From ONE Magazine

Resolve

The tangy smell of dried lime saturates the cramped living room. Issam Matti, 43, is brewing the fruit into an herbal tea known as noomi basra chai. To sweeten the popular Iraqi beverage, he adds a spoonful of homemade wildflower honey produced by bees he keeps in the mountains outside of the city of Dohuk.

Dohuk, in the Iraqi autonomous region of Kurdistan, with its nearby suburbs and villages, remains a refuge for thousands of Iraqi Christians displaced from their homes by ISIS five years ago.

“I lost everything, but gained my family,” says Mr. Matti of his displacement. On this typically hot August afternoon, he passes the tea to his guests, two clerics from the Church of the East. The memories are written on his exhausted face: a destroyed home, a ruined business, a past that can never be reclaimed. His face brightens momentarily; he hears the joyful voices of his two boys playing outside and the squeaking sounds of their bicycles filtering through the thin walls of his two-room caravan home.

Mr. Matti’s story is all too common among Iraqi Christians — a story of relentless instability and recurrent displacements in the past five years. For years, Mr. Matti, a graduate of a vocational college, had lived in Sinjar in a small Christian community on the border with Syria. He made a comfortable living distributing water to the town, running a print and copy center and producing honey. But when the regional violence became local, he hastily left with his then-pregnant wife, Aline, and their two boys, Aram and Oline.

“After our church was blown up, we were in a state of constant anguish,” he says. “We wanted to live among our people.”

For a while they moved between temporary homes with relatives in a village near Mosul, a major city home to centuries-old churches and monasteries. But soon after, ISIS invaded Mosul and the entire Nineveh Valley in August 2014, displacing hundreds of thousands of Iraqi Christians and Yazidis. Fleeing north, the family was forced to stay in a tent in a makeshift refugee camp near Dohuk.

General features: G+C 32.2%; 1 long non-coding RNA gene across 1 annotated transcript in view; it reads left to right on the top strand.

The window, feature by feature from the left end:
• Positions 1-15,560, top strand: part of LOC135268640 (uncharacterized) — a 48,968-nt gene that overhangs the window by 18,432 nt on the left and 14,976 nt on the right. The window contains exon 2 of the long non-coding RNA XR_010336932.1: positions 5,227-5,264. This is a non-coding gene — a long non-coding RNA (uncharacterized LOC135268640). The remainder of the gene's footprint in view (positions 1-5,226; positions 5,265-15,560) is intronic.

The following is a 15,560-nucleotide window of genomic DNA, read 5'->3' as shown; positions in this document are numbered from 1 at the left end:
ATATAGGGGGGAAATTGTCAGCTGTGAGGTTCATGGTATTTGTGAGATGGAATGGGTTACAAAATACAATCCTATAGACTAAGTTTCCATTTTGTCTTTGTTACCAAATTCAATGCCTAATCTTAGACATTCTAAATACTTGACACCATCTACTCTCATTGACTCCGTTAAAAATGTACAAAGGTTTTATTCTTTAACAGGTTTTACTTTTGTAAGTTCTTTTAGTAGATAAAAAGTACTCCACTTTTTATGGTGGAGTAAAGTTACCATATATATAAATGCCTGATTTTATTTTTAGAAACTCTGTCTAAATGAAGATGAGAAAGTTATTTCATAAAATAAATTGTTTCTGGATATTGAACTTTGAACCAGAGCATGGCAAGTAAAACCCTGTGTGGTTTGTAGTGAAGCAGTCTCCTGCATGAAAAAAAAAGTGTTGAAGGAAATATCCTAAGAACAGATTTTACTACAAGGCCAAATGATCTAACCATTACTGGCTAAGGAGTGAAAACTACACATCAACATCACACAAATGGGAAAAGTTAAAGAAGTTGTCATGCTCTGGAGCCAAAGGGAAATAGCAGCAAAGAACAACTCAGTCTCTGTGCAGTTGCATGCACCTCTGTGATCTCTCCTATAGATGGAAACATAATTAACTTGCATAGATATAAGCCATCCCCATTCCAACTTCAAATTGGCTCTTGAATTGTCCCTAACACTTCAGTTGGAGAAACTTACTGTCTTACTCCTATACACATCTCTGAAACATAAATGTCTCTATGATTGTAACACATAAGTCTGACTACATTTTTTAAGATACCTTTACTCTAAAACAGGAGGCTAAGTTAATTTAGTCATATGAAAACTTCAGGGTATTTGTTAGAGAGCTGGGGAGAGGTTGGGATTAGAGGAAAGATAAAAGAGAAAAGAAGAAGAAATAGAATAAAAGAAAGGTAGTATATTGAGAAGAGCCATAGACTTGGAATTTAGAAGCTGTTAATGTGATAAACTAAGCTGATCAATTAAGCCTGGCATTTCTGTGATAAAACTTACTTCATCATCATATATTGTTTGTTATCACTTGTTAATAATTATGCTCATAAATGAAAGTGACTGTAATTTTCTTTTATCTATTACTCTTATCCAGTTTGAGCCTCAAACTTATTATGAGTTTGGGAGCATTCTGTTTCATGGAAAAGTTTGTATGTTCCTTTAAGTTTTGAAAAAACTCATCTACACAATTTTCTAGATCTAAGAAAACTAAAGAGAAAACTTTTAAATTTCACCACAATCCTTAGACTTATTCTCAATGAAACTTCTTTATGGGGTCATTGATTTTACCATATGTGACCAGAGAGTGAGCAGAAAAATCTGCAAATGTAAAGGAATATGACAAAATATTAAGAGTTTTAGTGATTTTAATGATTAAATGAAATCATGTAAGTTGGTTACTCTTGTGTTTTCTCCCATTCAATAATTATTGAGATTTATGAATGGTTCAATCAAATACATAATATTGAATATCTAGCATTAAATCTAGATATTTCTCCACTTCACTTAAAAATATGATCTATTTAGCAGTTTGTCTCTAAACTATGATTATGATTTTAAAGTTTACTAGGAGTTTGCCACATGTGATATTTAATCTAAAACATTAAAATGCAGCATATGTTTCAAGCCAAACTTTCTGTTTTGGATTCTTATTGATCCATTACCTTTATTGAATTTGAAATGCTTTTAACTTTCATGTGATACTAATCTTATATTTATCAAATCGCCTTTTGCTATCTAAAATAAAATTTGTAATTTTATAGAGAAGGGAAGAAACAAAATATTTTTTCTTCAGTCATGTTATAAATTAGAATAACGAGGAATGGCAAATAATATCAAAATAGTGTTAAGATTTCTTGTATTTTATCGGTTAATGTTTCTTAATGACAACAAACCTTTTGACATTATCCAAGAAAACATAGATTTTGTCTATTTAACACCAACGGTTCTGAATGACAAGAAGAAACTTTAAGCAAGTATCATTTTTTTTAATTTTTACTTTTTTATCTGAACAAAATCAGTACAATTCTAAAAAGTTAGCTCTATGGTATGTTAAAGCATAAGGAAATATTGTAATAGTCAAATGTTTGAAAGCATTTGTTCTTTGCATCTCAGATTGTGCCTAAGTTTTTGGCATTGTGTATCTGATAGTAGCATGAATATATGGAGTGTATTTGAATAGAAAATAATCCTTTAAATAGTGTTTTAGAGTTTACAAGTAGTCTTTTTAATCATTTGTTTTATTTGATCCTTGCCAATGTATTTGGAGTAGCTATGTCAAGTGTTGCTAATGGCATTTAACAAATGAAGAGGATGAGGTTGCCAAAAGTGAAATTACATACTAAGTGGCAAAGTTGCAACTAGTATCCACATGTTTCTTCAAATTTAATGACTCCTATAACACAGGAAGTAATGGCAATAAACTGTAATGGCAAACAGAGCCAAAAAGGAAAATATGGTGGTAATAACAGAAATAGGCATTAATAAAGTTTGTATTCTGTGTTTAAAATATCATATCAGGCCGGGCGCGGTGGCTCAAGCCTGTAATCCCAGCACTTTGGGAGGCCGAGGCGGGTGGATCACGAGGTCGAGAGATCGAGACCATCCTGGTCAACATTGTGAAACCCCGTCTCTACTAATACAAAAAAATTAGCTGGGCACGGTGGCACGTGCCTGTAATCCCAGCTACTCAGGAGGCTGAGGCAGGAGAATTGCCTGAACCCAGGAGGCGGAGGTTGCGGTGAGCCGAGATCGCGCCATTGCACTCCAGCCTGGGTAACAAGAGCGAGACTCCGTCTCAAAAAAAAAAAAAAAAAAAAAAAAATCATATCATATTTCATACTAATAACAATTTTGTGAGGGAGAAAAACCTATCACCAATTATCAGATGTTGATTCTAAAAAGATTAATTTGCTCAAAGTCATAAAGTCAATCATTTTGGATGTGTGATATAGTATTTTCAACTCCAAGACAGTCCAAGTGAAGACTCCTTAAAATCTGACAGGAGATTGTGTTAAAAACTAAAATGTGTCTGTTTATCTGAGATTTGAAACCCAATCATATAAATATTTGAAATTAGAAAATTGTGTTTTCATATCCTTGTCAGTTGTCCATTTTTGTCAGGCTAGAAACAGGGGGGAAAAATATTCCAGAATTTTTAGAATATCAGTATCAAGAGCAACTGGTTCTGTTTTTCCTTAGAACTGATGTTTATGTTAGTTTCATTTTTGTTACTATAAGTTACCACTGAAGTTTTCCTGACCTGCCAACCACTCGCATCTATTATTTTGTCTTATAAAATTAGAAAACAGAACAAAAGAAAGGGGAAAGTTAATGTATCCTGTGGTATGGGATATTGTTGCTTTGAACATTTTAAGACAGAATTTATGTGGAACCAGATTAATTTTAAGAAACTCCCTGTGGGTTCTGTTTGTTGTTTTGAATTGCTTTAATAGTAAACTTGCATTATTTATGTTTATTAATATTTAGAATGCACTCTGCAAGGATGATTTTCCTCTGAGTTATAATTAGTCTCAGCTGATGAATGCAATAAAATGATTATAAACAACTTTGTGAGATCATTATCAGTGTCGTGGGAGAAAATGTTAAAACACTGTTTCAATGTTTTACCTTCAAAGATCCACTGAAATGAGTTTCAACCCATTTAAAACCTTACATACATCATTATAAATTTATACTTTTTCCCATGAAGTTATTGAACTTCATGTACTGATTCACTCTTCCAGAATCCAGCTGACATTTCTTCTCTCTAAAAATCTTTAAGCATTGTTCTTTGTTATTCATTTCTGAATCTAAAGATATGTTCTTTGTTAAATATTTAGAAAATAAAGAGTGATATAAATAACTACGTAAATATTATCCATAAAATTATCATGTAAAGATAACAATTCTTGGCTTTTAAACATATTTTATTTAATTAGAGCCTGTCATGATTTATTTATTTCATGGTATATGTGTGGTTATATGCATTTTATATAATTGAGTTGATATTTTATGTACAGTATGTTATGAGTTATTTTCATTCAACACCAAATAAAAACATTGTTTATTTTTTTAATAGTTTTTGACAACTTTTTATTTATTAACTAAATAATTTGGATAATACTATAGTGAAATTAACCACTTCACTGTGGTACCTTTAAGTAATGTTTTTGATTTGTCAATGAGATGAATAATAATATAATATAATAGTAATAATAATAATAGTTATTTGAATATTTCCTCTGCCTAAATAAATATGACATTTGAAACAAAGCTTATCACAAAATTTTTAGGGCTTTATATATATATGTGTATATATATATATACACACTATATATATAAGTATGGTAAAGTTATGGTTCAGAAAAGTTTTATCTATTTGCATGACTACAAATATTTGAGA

Finally, they were able to relocate to a caravan tucked behind a group of new apartment buildings on a hill overlooking the city. Containing eight apartments each, the four structures were built by the church to accommodate some of the many internally displaced people sheltering in Dohuk.

Today, Mr. Matti relies on a meager income from the small amount of honey he produces yearly and sells to relatives, a few odd jobs and support from the church.

Despite the routing of ISIS two years ago, and a relatively stable security situation in Iraqi Kurdistan, many displaced Christians are wary of returning to their homes. For some, their homes have been destroyed outright; for others, there exists no guarantee of employment or services; others still are held back by a lingering sense of mistrust toward their Muslim neighbors.

“The future is lost,” says the Rev. Afram Philipos, who helped provide medical services during the years of displacement in Dohuk. “We used to preach the importance for Christians to remain in their ancestral lands. But now we simply nod our heads in silence when people express their wish to leave Iraq.”

From a population of 1.5 million — Assyro-Chaldean Catholics and non-Catholics, Syriac Catholics and Orthodox, and other minorities — before the U.S. invasion of Iraq in 2003, Christians today are estimated around a quarter million, or just over half of 1 percent of the overall Iraqi population.